Estate Planning Means Business PlanningDec 13, 2022 03:51PM ● By Debora Faulkner
All businesses are different, yet all businesses are the same.
Bills need to be paid. Taxes filed. Contracts honored. Projects completed. People hired. People fired. Accounting to be done. Payroll to be made. It’s all part of the business.
What happens if the person who makes all of those decisions – aka the business owner – dies? Then, who makes those decisions? Their spouse? A second in command? A board director? No one?
Sadly, in South Carolina, the answer is, too often, I don’t know. Small businesses make up the bulk of our state’s economy. Without a business succession plan (who takes over in the event of the owner’s demise or disability) or an estate plan, be prepared for the prospect of unnecessary delays, confusion, and unanticipated expenses. During my more than 20 years as Probate Judge in Greenville County, I have seen successful small businesses left in limbo because the deceased owner failed to plan ahead.
Approximately 40,000 estates are filed in the Probate Courts of South Carolina each year. An average of 3,500 estates are filed in Greenville County annually, with 4,206 filed in 2021, a record high. So what do you need to know if you have a small business?
Business Planning: When you decide to start your business or soon thereafter, consult with a qualified attorney to select the best type of ownership structure for the business. For single owners, you may choose a sole proprietorship, a single member LLC, or you may choose to incorporate your business with shareholders. Your attorney will advise you on the advantages and disadvantages of each type of legal entity. With your attorney’s guidance, you can determine the type that best serves and protects your business, including the continuity of your business at your death. Later, as your business grows or your relationships with your beneficiaries change, see your attorney again to make sure the existing business structure is still the best choice for you.
Probate and Proprietorships: Probate law directs the transfer of the assets of a deceased person to his or her beneficiaries named in a valid will. Or, if no will, to relatives or “next of kin” determined by state law who are alive upon the owner’s date of death. The appointment of a personal representative is required to manage the sole proprietor’s estate. The personal representative must always adhere to state law, court’s directives, and make decisions that protect the interests of the beneficiaries and creditors. One of the first duties of the personal representative is to identify and value the business and non-business property, including accounting for any income the business generates. Another duty of the personal representative is to maximize the value of the estate. This means collecting all outstanding accounts receivable. Creditors may file claims against the estate for the owner’s failure to pay debts. Taxes will become due, insurance, employee pay, etc. A personal representatives may have to sell estate assets to generate cash. There are many aspects to the work of the personal representative too numerous to discuss here. Under these complicated circumstances, a personal representative should proceed only with the advice of an attorney, and, perhaps a CPA, an appraiser, a real estate agent, and a therapist for the stress. Once the claims are paid and final estate expenses are paid, the personal representative distributes the remaining estate property to the beneficiaries, and the matter is closed.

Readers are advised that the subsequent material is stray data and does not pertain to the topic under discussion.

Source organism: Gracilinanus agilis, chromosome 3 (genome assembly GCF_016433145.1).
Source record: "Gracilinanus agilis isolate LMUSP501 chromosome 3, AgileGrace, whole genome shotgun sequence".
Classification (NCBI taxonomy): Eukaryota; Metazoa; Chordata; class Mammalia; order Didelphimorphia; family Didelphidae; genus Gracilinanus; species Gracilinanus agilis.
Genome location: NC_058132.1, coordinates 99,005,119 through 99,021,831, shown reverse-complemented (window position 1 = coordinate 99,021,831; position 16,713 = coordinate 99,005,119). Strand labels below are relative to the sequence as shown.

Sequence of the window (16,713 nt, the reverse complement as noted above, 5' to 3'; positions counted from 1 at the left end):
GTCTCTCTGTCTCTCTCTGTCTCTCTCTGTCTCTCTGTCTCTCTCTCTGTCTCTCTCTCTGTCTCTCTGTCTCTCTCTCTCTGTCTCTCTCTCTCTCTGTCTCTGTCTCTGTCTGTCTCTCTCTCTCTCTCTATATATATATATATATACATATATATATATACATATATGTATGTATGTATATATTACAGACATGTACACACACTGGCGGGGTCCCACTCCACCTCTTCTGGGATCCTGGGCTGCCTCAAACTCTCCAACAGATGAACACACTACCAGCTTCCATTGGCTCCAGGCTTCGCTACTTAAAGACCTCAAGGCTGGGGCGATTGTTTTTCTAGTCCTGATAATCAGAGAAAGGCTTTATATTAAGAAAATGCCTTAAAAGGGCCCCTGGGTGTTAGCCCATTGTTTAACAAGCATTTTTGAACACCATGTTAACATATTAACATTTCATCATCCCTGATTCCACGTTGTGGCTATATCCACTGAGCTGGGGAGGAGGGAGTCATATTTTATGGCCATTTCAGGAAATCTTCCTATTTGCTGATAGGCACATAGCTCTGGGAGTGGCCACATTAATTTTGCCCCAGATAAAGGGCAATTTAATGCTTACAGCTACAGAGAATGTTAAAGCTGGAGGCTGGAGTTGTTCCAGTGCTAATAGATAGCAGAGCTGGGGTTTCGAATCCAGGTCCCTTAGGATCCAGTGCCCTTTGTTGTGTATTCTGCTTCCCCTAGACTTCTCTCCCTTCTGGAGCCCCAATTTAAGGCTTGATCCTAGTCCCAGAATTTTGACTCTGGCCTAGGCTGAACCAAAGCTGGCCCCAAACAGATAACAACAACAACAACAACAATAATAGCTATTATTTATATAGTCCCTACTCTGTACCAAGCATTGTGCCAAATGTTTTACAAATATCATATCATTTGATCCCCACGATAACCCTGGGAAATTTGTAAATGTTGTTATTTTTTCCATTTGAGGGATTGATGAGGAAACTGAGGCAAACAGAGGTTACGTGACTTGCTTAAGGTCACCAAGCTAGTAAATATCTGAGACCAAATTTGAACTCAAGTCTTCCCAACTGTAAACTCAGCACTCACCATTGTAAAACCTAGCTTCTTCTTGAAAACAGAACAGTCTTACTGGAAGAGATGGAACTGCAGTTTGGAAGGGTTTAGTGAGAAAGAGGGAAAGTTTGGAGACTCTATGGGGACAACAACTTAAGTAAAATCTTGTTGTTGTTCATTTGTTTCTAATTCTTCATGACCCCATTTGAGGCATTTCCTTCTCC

Probate and Business Continuity: The will may provide authority to the personal representative to liquidate, sell, or otherwise manage the business. Without a will, our South Carolina law provides for the continuation of an unincorporated business for four months if continuation can preserve the value of the business. Time in excess of four months is only allowed with court approval. Court approval may give additional months. Or, approval may allow the business to continue during the entire estate administration if the personal representative chooses to incorporate the business and no one objects. Court approvals require court filings and hearings to allow beneficiaries and/or creditors to have their say. Again, legal counsel is essential for the personal representative to navigate these waters
How long before it’s over?: If the estate is opened promptly with no issues, probate administration can be completed in nine or 10 months. (Eight months of the wait time is to satisfy the state law giving creditors 8 months to file claims.) However, in the above scenario, the time for administration will most probably be longer. Imagine having to inventory and value used cars remaining in an owner’s several small car lots, addressing employee issues, unpaid taxes, etc. It could take longer still if beneficiaries and creditors are litigious or if there are tax matters or outstanding judgments against the owner.
How to make this easier: Don’t procrastinate. As stated above, consult with an attorney at the inception of your business or as soon as thereafter as possible to structure your business. Then, with your attorney’s help, design an estate plan that is consistent with your business structure. Planning is essential to minimize business losses, long delays, and unnecessary expenses. Your loved ones will be the ultimate beneficiaries of your legacy of planning. They won’t have to say, “It’s tied up in probate!”
Debora Faulkner has served as the Greenville County Probate Judge since 1999. She is the past president of the South Carolina Association of Probate Judges. Learn more at